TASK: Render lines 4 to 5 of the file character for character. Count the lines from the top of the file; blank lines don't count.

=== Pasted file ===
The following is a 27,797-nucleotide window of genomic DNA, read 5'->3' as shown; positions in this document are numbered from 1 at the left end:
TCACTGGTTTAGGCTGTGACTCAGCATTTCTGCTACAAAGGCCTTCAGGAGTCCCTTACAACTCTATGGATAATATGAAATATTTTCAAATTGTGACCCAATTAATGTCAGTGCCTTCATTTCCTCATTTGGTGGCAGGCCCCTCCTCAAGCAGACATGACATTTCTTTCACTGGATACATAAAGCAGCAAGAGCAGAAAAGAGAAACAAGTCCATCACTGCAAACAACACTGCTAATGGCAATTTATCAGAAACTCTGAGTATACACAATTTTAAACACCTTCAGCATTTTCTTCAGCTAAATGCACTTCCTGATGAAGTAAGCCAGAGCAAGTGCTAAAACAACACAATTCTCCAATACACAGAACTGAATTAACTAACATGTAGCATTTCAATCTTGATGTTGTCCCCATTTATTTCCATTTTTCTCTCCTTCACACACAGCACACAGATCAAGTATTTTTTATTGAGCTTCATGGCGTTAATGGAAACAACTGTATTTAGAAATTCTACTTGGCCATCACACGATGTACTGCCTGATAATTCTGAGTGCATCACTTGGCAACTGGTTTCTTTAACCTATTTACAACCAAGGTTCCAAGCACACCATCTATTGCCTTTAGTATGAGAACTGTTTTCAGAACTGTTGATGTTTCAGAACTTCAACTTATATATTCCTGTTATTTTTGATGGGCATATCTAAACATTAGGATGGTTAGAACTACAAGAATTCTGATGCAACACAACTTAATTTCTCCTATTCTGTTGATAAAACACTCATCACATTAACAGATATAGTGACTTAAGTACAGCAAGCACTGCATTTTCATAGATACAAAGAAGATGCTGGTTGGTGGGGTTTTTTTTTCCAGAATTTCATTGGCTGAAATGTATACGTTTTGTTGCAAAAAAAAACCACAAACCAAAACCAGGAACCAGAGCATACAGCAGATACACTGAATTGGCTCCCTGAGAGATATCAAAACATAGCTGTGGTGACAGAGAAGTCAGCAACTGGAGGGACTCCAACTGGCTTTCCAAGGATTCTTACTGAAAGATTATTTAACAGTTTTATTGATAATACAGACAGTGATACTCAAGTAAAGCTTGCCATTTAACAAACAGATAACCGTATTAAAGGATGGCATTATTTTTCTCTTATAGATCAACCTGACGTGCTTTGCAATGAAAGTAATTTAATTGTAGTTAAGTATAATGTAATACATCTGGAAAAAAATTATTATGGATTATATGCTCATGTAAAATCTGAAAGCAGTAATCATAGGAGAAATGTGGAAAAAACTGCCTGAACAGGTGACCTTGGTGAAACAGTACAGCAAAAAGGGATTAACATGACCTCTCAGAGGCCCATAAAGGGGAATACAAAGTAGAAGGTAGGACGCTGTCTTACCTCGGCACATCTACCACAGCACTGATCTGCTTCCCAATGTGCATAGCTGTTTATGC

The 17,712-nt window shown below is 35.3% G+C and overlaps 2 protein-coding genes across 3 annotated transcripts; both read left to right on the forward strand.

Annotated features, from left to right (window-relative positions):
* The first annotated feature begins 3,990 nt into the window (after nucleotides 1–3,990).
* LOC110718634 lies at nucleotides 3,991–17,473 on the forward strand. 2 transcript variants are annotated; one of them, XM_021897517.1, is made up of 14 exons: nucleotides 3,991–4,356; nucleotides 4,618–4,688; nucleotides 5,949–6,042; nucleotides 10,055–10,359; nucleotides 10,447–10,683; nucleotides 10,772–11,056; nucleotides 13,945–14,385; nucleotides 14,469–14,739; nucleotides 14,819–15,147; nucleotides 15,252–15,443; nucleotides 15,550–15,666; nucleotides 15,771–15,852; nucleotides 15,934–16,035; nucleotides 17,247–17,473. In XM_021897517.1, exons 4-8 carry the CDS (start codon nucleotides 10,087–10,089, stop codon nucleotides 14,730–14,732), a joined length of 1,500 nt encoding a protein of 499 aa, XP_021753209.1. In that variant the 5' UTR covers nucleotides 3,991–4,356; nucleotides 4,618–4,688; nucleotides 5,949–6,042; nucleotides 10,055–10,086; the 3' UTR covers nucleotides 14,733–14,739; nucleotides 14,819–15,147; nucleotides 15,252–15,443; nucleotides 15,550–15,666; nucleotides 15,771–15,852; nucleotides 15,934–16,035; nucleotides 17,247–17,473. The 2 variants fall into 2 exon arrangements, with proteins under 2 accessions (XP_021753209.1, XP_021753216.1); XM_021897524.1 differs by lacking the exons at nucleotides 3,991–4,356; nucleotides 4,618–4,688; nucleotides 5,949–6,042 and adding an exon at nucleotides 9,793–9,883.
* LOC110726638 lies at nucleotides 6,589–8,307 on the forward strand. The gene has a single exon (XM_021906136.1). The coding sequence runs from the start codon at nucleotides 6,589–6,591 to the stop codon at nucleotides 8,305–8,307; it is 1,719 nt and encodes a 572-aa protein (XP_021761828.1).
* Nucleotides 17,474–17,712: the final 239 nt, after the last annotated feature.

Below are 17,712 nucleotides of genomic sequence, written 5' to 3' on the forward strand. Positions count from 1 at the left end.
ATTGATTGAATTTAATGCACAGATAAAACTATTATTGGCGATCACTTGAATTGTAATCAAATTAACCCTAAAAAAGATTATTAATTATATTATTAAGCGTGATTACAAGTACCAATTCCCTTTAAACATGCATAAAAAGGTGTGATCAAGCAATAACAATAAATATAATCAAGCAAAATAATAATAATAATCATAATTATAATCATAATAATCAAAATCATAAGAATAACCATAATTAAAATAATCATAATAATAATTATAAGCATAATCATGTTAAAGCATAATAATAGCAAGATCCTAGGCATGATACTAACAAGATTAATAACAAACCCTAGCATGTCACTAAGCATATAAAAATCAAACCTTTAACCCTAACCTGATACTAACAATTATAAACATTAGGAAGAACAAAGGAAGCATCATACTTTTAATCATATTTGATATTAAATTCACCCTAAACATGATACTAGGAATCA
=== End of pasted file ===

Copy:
Annotated features, from left to right (window-relative positions):
* The first annotated feature begins 3,990 nt into the window (after nucleotides 1–3,990).